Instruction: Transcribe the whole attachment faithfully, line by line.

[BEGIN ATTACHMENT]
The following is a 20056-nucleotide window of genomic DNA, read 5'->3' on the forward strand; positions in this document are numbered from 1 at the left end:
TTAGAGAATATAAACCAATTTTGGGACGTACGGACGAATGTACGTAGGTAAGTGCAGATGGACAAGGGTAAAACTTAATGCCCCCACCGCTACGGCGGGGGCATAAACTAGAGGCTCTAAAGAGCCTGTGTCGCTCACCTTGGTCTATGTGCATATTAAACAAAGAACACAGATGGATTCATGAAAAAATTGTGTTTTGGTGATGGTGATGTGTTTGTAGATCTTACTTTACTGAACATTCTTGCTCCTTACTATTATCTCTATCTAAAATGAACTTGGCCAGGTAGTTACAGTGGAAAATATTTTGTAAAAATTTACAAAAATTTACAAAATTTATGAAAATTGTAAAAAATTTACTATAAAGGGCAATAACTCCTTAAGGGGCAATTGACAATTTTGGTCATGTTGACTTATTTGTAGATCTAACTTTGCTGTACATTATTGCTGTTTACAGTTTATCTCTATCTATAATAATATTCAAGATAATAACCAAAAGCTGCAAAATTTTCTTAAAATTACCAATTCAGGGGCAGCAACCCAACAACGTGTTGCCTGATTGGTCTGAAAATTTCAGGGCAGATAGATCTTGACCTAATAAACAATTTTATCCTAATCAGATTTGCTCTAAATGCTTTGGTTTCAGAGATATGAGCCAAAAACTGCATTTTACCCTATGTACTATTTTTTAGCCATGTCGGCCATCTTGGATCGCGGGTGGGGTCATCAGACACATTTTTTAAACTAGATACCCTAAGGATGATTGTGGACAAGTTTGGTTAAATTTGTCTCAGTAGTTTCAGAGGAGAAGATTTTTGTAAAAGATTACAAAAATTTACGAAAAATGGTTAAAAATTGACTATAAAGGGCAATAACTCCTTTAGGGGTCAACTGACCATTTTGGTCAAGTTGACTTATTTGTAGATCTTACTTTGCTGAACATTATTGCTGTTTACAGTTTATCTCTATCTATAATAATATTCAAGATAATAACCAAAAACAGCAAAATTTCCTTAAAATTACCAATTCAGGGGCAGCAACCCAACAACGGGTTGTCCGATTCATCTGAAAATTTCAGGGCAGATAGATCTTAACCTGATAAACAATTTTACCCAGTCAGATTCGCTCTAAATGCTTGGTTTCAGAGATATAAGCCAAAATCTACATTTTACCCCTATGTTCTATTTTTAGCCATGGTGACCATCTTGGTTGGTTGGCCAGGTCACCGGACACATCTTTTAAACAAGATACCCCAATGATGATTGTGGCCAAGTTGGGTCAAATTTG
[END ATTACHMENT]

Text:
The following is a 20056-nucleotide window of genomic DNA, read 5'->3' on the forward strand; positions in this document are numbered from 1 at the left end:
TTAGAGAATATAAACCAATTTTGGGACGTACGGACGAATGTACGTAGGTAAGTGCAGATGGACAAGGGTAAAACTTAATGCCCCCACCGCTACGGCGGGGGCATAAACTAGAGGCTCTAAAGAGCCTGTGTCGCTCACCTTGGTCTATGTGCATATTAAACAAAGAACACAGATGGATTCATGAAAAAATTGTGTTTTGGTGATGGTGATGTGTTTGTAGATCTTACTTTACTGAACATTCTTGCTCCTTACTATTATCTCTATCTAAAATGAACTTGGCCAGGTAGTTACAGTGGAAAATATTTTGTAAAAATTTACAAAAATTTACAAAATTTATGAAAATTGTAAAAAATTTACTATAAAGGGCAATAACTCCTTAAGGGGCAATTGACAATTTTGGTCATGTTGACTTATTTGTAGATCTAACTTTGCTGTACATTATTGCTGTTTACAGTTTATCTCTATCTATAATAATATTCAAGATAATAACCAAAAGCTGCAAAATTTTCTTAAAATTACCAATTCAGGGGCAGCAACCCAACAACGTGTTGCCTGATTGGTCTGAAAATTTCAGGGCAGATAGATCTTGACCTAATAAACAATTTTATCCTAATCAGATTTGCTCTAAATGCTTTGGTTTCAGAGATATGAGCCAAAAACTGCATTTTACCCTATGTACTATTTTTTAGCCATGTCGGCCATCTTGGATCGCGGGTGGGGTCATCAGACACATTTTTTAAACTAGATACCCTAAGGATGATTGTGGACAAGTTTGGTTAAATTTGTCTCAGTAGTTTCAGAGGAGAAGATTTTTGTAAAAGATTACAAAAATTTACGAAAAATGGTTAAAAATTGACTATAAAGGGCAATAACTCCTTTAGGGGTCAACTGACCATTTTGGTCAAGTTGACTTATTTGTAGATCTTACTTTGCTGAACATTATTGCTGTTTACAGTTTATCTCTATCTATAATAATATTCAAGATAATAACCAAAAACAGCAAAATTTCCTTAAAATTACCAATTCAGGGGCAGCAACCCAACAACGGGTTGTCCGATTCATCTGAAAATTTCAGGGCAGATAGATCTTAACCTGATAAACAATTTTACCCAGTCAGATTCGCTCTAAATGCTTGGTTTCAGAGATATAAGCCAAAATCTACATTTTACCCCTATGTTCTATTTTTAGCCATGGTGACCATCTTGGTTGGTTGGCCAGGTCACCGGACACATCTTTTAAACAAGATACCCCAATGATGATTGTGGCCAAGTTGGGTCAAATTTG